Slowing Down Fast Horse Tips
Hello Just wondering if you could give me some advice. My horse, a six year old mustang had been trained for about ten months. He stops, turns fine, but I cannot get him to slow down. Of course then I get nervous and then he gets nervous and we end up a mess, any advice? I would love to work it out with him, but cannot figure him out.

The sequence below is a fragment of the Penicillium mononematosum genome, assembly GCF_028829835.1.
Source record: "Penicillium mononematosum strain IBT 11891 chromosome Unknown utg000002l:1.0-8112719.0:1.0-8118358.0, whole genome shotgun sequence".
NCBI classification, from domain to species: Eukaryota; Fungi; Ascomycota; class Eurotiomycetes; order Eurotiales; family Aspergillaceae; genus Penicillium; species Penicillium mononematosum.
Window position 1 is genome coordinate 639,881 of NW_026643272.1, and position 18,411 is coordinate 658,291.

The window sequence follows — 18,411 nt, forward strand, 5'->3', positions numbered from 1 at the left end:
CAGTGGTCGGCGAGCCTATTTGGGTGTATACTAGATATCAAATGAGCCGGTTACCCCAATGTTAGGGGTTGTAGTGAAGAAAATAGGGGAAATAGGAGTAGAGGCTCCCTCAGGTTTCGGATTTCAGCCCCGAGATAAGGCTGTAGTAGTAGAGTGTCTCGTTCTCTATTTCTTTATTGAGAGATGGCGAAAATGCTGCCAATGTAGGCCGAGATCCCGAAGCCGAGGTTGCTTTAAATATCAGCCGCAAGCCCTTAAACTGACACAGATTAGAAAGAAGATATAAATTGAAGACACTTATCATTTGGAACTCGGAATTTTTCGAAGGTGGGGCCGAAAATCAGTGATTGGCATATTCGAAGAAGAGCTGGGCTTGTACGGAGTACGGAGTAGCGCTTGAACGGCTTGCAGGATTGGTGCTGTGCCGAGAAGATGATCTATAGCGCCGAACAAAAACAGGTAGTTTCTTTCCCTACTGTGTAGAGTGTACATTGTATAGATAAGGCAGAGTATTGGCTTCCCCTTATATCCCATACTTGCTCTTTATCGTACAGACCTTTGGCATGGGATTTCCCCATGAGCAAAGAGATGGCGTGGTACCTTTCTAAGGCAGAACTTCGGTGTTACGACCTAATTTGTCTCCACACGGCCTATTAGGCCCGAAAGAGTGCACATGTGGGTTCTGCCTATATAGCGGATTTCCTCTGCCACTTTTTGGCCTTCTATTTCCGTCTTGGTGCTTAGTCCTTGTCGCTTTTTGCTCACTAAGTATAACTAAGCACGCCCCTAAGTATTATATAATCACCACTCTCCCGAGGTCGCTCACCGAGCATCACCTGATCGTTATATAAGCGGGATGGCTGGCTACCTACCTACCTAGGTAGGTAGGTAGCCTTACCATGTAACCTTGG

Kellie, Sounds like you’ve got yourself a pretty forward Mustang and I have trained a few Mustangs myself that fall into this category. There are basically two types of horses: one with too much go and one with too much whoa. I just finished a Q&A to someone that has a great Western Pleasure horse, but now she wants to ride English and is frustrated over trying to make her horse move forward. Your horse has the opposite problem and although both are frustrating (for both you and your horse) in my opinion the forward horse is a little more challenging to deal with. We get a lot of forward horses in training, because they are more challenging, so I’ll share with you some of the techniques that we use to get horses slowed down a little and to get them steady in their gaits. You’ll never make a Western Pleasure horse out of him, but you should be able to get him to hold a steady pace and slow down and relax. First let me tell you what definitely will NOT work. It will not work to use a harsher bit or to constantly pull back on the reins to slow your horse down. Any pressure on a horse’s mouth makes him more anxious. Forward horses tend to be more anxious to begin with and they also tend to be very sensitive. More pressure on their mouths almost always makes them faster. The classic scenario with a forward horse is that the rider is constantly pulling on both reins and the rider’s horse is getting more and more tense and starts to jig and speed up. What we want to do with a forward horse is anything that will make him relax, put his head down and slow down. We want him to learn to make an association between relaxing and getting a loose rein, which is what all horses want. Since we cannot slow him down by pulling back on the reins, the best option is to work on changing directions. Often people talk about using the circle to slow a horse down, but I find reverses to be much more effective. For one thing, often when people use a circle to slow a horse down, they pull your horse into a sharp sudden fast circle, which tends to excite and irritate your horse rather than slow him down. Every time your horse changes direction, he has to slow down as he turns back the other way. For changes of direction, ride two-handed in a snaffle with both hands well in front of the pommel and with a reasonably loose rein. In slow motion, move both hands to the side (in the direction you want to turn) so that the inside rein is a leading rein and the outside rein is a neck rein (see the Q&A about rein-aids). Move your hands as a unit like they are connected; there’s NO BACKWARD PULL ON THE REINS. Do not pull back on the reins and do not try to slow your horse down. Just turn to the left for a moment, and then slowly and gently change your turn to the right, then left, then right, etc. It’s critical that you’re moving your hands in slow motion and that you’re not pulling back on the reins as you do. Your turns should be totally random, half turn, quarter turn, full turn, etc.; don’t let yourself fall into a pattern. Gradually (it may take minutes, hours or days) your horse will begin to slow his trot every time he changes direction. Once this starts happening, let him go straight between turns and then slowly and gently bring him into a turn when you feel him first begin to speed up. Ultimately, you should be going straight between every turn, and then you will let your horse stay straight as long as he is relaxed until he is maintaining a steady relaxed trot without turning. Make sure your hands are moving together and there’s very little or no pressure on your horse’s mouth. Whenever you need to correct your horse’s nose to bring it into the turn, pick up (not back or down) slowly on the inside rein and immediately release it when your horse gives his nose. Eventually, you should be able to make these turns and straightness with just the slow movement of your hands on a totally loose rein and without actual contact on your horse’s mouth. Another thing it would be very useful for your horse to learn is a drop-your-head cue. With nervous horses, this is a very important step. A horse’s head comes up as he tenses and it drops as he relaxes. If you can cue your horse to drop his head, you have succeeded in teaching him a cue to relax, since it’s not physically possible for him to drop his head and stay tense. Start from the ground with a rope halter and training lead. Apply gentle steady pressure down on the halter by pulling on the lead and watch your horse VERY carefully for his head dropping. At the very first fraction of an inch, release the halter and praise your horse. Then ask again, watching very closely for any movement in the right direction, then release and apply copious praise. It’s better to err on the side of the release being sooner rather than later. Timing is everything in horse training. The optimal timing for a release is half a second after the desired response. The first few inches down will be a challenge, but the next foot is easy. Once your horse figures it out he will gladly drop his head all the way to the ground every time you ask. Once he can do this reliably from the ground, it’s time to teach the same cue from the saddle. Standing still, you will use one rein, shorten it up to apply light pressure to your horse’s mouth and wait until the head drops the smallest fraction of an inch then drop the rein entirely and give copious praise. Don’t worry if your horse begins to move about, just focus on the head dropping and release whenever it does. In the same process your horse will gradually figure out that when you apply pressure with one rein and he drops his head, the pressure will go away. Again, the first few inches are very hard to get and will require a great deal of patience and concentration on your part, but the next couple feet to the ground will come much more quickly. What ever you do, don’t succumb to applying more pressure if your horse does not respond. Apply just enough pressure that your horse begins to look for a way out of the pressure. He will guess what to do to find the release. He may put his head up, to the side, etc., but eventually he will try moving his head down and that is the instant he must find the release so that he makes an association between the cue and the right answer. This is a general concept in training that applies to almost anything that you do. More pressure is never the answer; you just need enough pressure that your horse begins to look for a way out of it. Oddly enough, sometimes a very nervous horse can actually become addicted to lowering his heads and relaxing. He doesn’t really want to be nervous and frightened all the time and when he finds the peace by putting his head down, he comes to like it. This can actually become a little bit of a problem in some horses (they want to put their head way down all the time) but that is not very common and it’s a far better problem to have than the original one. I would not expect your horse to become a Western Pleasure horse, but he is capable of slowing down, relaxing and getting steady. Try these exercises, be patient, always move your hands in slow motion and give the exercises considerable time to work. Good luck and let me know how it goes.